Mutiny won't affect banks
Philippine banks will open for business as usual today, central bank Governor Rafael Buenaventura said. His comments came after a group of rebel soldiers seized a hotel and planted bombs in Manila. The soldiers charged Philippine President Gloria Arroyo with corruption and other crimes and were demanding her resignation. The mutineers stormed a financial district in Manila, wiring explosives throughout the area and taking up defensive positions near a hotel popular with expatriates, many of whom -- including the Australian ambassador to the Philippines -- were held briefly before being released.
Yanjing grabs Fujian firm
Beijing Yanjing Brewery Co, China's second-biggest brewer, bought a majority stake in Fujian province's largest brewery, the first takeover in the industry involving two publicly traded companies, Beijing Youth Daily said. Yanjing Brewery purchased a 38.15 percent stake in Huiquan Brewage Group Inc for 362.4 million yuan (US$43.8 million) from local authorities in the eastern province of Fujian, making it the majority shareholder, the report said. Huiquan produced 371,870 tonnes of beer last year, generating 900 million yuan in sales. The Hui'an, Fujian province-based brewery went public on the yuan-denominated A-share stock market on Feb. 26 and raised 450 million yuan.
■ Corporate ethics
Sony establishes guidelines
Sony Corp established a corporate code of conduct for its executives and employees worldwide to reduce management risk and promote fair competition, the Nihon Keizai newspaper said. The 20 rules in four sections on legal compliance, human rights, fair business activity and ethical behavior will soon be published on Sony's Web site, the newspaper reported, without saying where it obtained the information. Executives and employees violating the rules could face penalties, the paper said. The code applies to Sony's group companies world wide, it said. The code will replace guidelines prepared in 1946 by one of Sony's founders, Masaru Ibuka, according to the report. The company felt the need to update the code because of the growing complexity of its activities, the report said.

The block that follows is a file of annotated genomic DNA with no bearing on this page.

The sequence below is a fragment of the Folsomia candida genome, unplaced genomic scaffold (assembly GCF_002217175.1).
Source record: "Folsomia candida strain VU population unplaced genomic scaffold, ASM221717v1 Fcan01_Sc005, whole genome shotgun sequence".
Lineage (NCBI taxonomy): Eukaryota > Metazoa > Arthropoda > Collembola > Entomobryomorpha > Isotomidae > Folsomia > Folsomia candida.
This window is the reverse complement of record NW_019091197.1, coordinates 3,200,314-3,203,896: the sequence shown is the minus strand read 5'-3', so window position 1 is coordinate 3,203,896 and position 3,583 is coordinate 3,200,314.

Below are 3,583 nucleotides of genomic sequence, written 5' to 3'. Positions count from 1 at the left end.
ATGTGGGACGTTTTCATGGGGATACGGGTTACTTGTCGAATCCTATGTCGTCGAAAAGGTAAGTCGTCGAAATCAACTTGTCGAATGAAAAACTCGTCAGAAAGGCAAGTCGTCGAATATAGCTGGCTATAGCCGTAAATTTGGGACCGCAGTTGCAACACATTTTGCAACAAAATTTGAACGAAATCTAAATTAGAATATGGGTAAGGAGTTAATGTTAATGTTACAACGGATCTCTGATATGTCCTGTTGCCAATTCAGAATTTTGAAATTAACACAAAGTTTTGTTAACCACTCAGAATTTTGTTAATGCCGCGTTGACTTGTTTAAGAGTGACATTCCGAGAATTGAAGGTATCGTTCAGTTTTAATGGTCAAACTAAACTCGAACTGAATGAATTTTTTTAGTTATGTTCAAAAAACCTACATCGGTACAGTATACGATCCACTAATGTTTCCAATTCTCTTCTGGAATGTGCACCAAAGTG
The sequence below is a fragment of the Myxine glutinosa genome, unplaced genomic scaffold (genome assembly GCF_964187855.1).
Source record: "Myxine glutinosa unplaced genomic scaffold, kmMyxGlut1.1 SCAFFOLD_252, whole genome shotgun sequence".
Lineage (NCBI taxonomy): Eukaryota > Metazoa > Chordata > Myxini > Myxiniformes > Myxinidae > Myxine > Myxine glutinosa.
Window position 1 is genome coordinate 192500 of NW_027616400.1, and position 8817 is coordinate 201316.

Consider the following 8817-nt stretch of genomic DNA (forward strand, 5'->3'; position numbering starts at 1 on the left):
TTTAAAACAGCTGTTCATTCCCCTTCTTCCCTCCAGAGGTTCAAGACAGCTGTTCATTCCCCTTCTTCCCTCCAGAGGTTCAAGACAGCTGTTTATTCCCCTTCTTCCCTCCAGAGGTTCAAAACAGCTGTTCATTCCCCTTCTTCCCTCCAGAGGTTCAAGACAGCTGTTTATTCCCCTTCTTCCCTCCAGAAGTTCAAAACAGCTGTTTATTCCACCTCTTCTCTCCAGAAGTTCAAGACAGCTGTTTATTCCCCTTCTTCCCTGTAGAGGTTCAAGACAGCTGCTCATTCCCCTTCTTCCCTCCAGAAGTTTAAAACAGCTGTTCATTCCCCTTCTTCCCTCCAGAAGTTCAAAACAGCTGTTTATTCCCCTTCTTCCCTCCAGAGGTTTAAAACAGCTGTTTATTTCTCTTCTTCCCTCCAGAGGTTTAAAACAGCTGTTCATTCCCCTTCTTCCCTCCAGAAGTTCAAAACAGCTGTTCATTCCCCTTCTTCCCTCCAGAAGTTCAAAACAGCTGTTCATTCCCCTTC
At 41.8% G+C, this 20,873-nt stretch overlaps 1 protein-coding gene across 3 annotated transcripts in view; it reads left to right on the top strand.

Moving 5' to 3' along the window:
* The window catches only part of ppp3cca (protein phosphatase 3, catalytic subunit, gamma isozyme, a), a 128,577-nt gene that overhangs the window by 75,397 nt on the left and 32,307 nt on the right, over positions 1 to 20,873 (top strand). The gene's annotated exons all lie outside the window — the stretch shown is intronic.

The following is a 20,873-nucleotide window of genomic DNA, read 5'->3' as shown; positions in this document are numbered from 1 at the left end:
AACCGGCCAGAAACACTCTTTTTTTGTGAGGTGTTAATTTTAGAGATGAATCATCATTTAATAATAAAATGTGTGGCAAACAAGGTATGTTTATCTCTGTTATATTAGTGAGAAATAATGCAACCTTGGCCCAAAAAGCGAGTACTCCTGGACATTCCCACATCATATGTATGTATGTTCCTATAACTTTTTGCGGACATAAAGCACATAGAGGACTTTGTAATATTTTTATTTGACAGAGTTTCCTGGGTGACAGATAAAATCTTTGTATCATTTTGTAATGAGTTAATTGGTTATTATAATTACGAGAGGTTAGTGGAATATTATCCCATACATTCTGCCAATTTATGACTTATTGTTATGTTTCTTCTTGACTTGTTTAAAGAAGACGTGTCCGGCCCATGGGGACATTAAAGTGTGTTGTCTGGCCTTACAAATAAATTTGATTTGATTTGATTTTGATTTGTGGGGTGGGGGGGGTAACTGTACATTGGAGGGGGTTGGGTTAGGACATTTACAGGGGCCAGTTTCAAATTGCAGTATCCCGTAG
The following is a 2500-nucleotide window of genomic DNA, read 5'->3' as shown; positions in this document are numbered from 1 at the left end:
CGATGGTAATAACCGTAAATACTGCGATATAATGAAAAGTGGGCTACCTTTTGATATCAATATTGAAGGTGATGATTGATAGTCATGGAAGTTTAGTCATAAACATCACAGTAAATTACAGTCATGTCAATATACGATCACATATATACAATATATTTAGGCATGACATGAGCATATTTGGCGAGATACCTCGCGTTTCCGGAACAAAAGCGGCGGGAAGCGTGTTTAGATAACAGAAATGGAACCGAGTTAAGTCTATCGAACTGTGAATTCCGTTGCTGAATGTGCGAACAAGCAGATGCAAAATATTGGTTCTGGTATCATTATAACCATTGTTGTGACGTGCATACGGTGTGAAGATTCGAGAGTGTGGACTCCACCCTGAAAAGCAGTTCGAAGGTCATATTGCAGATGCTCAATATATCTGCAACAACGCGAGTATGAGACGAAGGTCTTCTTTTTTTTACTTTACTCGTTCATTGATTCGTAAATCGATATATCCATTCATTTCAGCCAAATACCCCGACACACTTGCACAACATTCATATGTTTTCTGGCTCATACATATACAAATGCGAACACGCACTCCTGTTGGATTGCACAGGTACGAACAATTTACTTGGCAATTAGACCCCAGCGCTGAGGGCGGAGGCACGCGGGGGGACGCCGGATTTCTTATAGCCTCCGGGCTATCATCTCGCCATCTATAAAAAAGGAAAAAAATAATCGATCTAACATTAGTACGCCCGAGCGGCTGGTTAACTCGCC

Oki plant damaged by quake
An Oki Electric Industry Co subsidiary halted operations at a semiconductor plant in northeastern Japan after three earthquakes shook the area yesterday, the Nihon Keizai newspaper said. The unit yesterday barred employees from entering the clean room of the plant in Miyagi Prefecture, the newspaper reported. The plant will resume operations after the extent of the damage is determined, the report quoted an unidentified official of the subsidiary, Miyagi Oki Electric Co, as saying. An earthquake in May caused about Japanese Yen 1.2 billion (US$10 million) in damage to the plant, the report said. A Fujitsu Ltd semiconductor plant in the area halted then resumed operations at a local plant after finding no major damage, the newspaper reported. Plants of NEC Electronics Corp and Toshiba Corp in neighboring Yamagata Prefecture were not damaged, the report said. The most powerful of the earthquakes yesterday had a magnitude of 6.2.